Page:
The US military Osprey that crashed in Norway, killing four Marines during a NATO training flight, was caused by pilot error.

The MV-223 Osprey with the call sign “Ghost 31,” crashed into the steep side of a valley in Bodø, Norway on March 18, Marine Corps aviation investigators have determined.

Corporal Jacob M. Moore, Gunnery Sergeant James W. Speedy, Captain Ross A. Reynolds, and Captain Matthew J. Tomkiewicz died in the crash.

“The investigation shows, from the recovered video and flight data, that the causal factor for the Ghost 31 mishap was pilot error,” as stated in the investigation report.

Gen. David H. Berger, Commandant of the Marine Corps saluting casket.
Gen. David H. Berger, Commandant of the Marine Corps, salutes Cpl. Jacob M. Moore casket as it returns to the United States.
Getty Images
MV-22 Osprey in flight. This is the same type of aircraft that crashed in Norway, killing the four Marines onboard.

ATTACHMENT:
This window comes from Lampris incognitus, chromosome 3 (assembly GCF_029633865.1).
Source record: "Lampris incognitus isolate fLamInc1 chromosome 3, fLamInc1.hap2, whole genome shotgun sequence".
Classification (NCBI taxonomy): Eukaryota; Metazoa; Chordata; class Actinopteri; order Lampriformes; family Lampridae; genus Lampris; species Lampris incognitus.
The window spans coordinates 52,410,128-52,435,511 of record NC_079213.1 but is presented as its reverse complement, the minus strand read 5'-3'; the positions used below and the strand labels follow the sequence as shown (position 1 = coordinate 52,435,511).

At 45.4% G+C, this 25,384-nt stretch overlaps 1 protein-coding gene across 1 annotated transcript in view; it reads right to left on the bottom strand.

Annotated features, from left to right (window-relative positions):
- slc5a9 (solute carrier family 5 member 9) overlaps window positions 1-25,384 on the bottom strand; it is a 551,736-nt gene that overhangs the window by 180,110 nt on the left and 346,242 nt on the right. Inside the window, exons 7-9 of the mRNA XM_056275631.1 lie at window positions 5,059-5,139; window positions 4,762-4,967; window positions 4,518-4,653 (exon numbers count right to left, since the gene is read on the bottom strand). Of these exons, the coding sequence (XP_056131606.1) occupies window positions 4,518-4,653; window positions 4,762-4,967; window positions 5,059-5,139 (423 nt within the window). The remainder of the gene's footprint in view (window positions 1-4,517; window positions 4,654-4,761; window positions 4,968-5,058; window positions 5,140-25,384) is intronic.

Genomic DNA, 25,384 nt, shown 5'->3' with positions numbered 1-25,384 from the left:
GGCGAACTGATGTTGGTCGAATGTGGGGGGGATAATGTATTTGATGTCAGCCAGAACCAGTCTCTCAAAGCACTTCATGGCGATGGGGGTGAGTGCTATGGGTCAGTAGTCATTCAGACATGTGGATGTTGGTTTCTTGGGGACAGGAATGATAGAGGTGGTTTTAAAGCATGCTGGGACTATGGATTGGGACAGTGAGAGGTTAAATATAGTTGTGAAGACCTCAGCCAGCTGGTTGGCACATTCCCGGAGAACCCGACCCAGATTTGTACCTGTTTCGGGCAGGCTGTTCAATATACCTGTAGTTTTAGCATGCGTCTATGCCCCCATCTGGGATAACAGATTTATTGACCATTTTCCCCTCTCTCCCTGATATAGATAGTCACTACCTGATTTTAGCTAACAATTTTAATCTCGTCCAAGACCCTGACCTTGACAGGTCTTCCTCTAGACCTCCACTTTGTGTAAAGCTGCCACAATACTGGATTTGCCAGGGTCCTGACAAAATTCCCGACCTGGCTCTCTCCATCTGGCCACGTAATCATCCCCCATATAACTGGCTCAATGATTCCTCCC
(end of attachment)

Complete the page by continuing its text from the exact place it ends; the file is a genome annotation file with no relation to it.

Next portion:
AFP via Getty Images

Investigators said multiple factors may have caused the crash, including weather, training, maintenance paperwork errors, recording device use, and inexperience in mountainous terrain.

The MV-223 Osprey, which has been dubbed the nickname “The Widow Maker” in the military, was seen making a series of maneuvers before eventually crashing.

“Though we cannot determine which pilot was at the controls, it is clear that the aircraft made a series of maneuvers through the Grátádalen Valley that caused a loss of altitude, airspeed, and turning-room from which Ghost 31 was unable to recover.”

Following this crash in Norway, in June of this year, five more Marines were tragically killed in California after their MV-233 crashed, roughly 150 miles east of San Diego.

That investigation is still underway to determine what caused the aircraft to go down.


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